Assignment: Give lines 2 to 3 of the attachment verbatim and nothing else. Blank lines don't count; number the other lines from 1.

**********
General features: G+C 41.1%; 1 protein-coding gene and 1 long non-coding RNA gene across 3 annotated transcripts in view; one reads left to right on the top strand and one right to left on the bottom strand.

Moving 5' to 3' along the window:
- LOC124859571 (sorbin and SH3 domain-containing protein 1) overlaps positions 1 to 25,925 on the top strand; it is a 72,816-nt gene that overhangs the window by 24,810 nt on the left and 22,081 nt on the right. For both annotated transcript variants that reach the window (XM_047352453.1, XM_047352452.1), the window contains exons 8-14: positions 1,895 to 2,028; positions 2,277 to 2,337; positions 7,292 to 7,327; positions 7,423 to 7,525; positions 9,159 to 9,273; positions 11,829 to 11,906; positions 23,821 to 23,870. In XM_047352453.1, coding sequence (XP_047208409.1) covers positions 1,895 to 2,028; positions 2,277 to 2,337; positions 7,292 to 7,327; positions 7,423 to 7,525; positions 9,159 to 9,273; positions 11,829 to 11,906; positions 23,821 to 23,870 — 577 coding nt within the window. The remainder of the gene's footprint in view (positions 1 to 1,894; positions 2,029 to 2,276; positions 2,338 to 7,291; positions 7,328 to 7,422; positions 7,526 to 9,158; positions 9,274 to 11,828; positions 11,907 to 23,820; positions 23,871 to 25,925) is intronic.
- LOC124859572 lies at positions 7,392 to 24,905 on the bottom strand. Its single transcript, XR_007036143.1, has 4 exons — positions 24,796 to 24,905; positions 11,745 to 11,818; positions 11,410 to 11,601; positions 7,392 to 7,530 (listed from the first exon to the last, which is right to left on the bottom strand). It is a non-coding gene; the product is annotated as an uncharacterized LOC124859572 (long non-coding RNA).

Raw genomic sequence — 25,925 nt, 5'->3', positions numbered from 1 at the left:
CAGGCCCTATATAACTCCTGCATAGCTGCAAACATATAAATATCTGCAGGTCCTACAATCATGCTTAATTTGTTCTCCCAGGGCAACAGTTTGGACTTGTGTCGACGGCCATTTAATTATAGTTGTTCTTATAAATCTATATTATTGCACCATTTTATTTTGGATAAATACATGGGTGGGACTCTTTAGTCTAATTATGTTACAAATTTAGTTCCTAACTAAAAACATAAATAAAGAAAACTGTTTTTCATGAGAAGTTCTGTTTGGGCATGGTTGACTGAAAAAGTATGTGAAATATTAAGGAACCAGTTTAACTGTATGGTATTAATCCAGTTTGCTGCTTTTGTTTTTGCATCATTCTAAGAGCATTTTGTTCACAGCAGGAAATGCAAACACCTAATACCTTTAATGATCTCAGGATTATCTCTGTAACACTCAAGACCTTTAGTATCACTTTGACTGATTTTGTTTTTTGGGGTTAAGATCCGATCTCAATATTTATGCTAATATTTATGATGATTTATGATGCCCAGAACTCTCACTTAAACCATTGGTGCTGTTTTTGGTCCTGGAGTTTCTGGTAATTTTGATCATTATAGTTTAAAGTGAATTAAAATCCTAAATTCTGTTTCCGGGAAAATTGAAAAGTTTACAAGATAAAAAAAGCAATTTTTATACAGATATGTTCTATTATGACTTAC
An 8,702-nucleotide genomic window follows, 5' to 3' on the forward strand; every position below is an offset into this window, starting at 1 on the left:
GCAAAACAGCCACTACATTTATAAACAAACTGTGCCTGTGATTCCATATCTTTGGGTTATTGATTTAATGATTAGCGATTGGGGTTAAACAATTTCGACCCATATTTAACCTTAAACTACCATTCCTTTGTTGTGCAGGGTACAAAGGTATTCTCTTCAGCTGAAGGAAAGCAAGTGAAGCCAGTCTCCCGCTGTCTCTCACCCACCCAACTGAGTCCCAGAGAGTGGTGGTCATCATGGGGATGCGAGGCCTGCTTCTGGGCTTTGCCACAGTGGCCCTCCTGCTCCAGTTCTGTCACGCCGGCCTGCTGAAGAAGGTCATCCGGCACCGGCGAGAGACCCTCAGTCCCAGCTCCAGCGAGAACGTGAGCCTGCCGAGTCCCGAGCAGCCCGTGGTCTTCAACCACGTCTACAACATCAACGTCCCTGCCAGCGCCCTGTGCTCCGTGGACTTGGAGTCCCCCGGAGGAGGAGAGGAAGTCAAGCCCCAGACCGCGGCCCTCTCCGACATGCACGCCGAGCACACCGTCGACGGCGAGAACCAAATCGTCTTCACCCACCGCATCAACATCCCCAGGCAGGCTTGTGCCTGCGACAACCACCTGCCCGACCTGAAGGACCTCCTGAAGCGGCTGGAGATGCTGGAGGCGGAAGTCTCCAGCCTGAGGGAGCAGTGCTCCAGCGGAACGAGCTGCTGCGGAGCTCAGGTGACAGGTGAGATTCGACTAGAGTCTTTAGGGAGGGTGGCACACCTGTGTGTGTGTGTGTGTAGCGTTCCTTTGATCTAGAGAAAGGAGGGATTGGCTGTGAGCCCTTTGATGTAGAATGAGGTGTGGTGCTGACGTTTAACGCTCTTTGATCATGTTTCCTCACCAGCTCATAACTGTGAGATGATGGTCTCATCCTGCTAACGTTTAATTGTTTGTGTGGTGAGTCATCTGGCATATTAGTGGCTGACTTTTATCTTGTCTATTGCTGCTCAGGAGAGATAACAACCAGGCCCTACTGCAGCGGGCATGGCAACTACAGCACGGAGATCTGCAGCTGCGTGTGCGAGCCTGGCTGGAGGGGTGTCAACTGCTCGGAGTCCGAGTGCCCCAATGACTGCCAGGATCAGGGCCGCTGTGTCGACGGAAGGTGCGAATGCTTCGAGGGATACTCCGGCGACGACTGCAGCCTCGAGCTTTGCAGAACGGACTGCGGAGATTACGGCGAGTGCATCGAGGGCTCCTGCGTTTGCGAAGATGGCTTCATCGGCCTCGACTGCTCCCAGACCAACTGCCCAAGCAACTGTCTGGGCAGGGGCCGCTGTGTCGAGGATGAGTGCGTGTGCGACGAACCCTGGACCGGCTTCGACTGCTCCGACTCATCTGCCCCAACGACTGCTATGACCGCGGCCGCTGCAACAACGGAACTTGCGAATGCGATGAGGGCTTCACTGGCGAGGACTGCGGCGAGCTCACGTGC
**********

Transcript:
Moving 5' to 3' along the window:
- LOC124859571 (sorbin and SH3 domain-containing protein 1) overlaps positions 1 to 25,925 on the top strand; it is a 72,816-nt gene that overhangs the window by 24,810 nt on the left and 22,081 nt on the right. For both annotated transcript variants that reach the window (XM_047352453.1, XM_047352452.1), the window contains exons 8-14: positions 1,895 to 2,028; positions 2,277 to 2,337; positions 7,292 to 7,327; positions 7,423 to 7,525; positions 9,159 to 9,273; positions 11,829 to 11,906; positions 23,821 to 23,870. In XM_047352453.1, coding sequence (XP_047208409.1) covers positions 1,895 to 2,028; positions 2,277 to 2,337; positions 7,292 to 7,327; positions 7,423 to 7,525; positions 9,159 to 9,273; positions 11,829 to 11,906; positions 23,821 to 23,870 — 577 coding nt within the window. The remainder of the gene's footprint in view (positions 1 to 1,894; positions 2,029 to 2,276; positions 2,338 to 7,291; positions 7,328 to 7,422; positions 7,526 to 9,158; positions 9,274 to 11,828; positions 11,907 to 23,820; positions 23,871 to 25,925) is intronic.